Here’s some of the current research that you might find interesting:
- In 2005, the BBC reported on a research study, funded by Hewlett-Packard and conducted by the Institute of Psychiatry at the University of London, that found, “Workers distracted by e-mail and phone calls suffer a fall in IQ more than twice that found in marijuana smokers.”
- Researchers at the University of California at Irvine monitored interruptions among office workers; they found that workers were interrupted on average every 11 minutes and took 23 minutes to return to the task.
- Russell Poldrack, a psychology professor at the University of California, Los Angeles, found that “multitasking adversely affects how you learn. Even if you learn while multitasking, that learning is less flexible and more specialized, so you cannot retrieve the information as easily.” Discussing his research on National Public Radio, Poldrack warned, “We’re really built to focus. And when we force ourselves to multitask, we’re driving ourselves to perhaps be less efficient in the long run even though it sometimes feels like we’re being more efficient.”
- Stanford research put people who regularly multi-task and even consider themselves to perform well at multitasking through a series of tests. Tests showed that multi-taskers were outperformed by those who are only light multi-taskers. They found the heavy multi-taskers had difficulty with their memory plus were distracted by irrelevant information much more easily than those who did not multi-task often.
- Here’s a video that gives an example of how the brain is trying to operate in “multi-task” mode and further information on the subject: http://www.youtube.com/watch?v=MJuXV6AD93s
Dr. Edward Hallowell, a Massachusetts-based psychiatrist who specializes in the treatment of attention deficit/hyperactivity disorder and has written a book with the self-explanatory title CrazyBusy. In his book he calls multitasking a “mythical activity in which people believe they can perform two or more tasks simultaneously.” He describes a new condition, “Attention Deficit Trait,” which he claims is rampant in the business world. ADT is “purely a response to the hyperkinetic environment in which we live,” …“Never in history has the human brain been asked to track so many data points.”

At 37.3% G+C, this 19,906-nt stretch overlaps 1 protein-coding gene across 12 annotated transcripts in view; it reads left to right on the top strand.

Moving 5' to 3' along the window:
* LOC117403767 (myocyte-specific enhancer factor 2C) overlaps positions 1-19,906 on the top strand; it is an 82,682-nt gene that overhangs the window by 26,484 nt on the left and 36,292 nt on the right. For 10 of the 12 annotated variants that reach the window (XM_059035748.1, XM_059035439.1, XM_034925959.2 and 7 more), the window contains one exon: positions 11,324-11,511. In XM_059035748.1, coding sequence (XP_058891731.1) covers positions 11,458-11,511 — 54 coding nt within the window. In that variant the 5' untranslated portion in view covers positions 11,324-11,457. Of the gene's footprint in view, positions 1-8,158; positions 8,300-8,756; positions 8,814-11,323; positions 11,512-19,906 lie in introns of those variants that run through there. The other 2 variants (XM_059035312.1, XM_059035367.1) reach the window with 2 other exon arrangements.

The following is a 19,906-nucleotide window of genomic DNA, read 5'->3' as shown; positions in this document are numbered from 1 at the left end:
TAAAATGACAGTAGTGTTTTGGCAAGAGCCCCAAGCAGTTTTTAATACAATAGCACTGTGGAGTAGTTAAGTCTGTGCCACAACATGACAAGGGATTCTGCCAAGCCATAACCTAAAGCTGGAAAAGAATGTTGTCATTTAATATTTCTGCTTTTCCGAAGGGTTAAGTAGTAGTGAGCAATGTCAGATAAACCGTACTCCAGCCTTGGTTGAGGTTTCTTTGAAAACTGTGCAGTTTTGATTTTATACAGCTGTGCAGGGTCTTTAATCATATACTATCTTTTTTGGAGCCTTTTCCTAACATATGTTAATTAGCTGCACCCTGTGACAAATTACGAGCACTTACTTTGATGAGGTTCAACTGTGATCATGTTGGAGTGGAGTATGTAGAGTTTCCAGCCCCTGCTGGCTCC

It is rather difficult to multitask and stay in the present moment. One way to talk about being in the present moment is the art of paying attention -- being available to truly listen to others as well as the still small voice inside and to become aware of the Source of All Thought. These cannot be accomplished when one is pulled in many directions at the same time.
However, it is normal for minds in the waking state to wander aimlessly through 60-100,000 thoughts per day. These thoughts are random or in reaction to the environment. So, few minds are accustomed to being one-pointed.
In Ascension! An analysis of the Art of Ascension as taught by the Ishayas, MSI said, “The mind can be trained to think one-pointedly, or it can continue to think as most human minds think, in conflict and diversity. Ascension’s simple suggestion is that this process of re-training is not only effortless but easy, completely natural and extremely quick. Part of the secret is to charm the mind during every phase of this transformation.”
The simple, regular practice of charming the mind to rest using “The Art of Ascension” is all that is required to experience our heritage of Infinite Awareness, to gain true freedom, and to live life spontaneously. It becomes easier and easier to experience the love around us and to love more deeply. Life unfolds in perfection.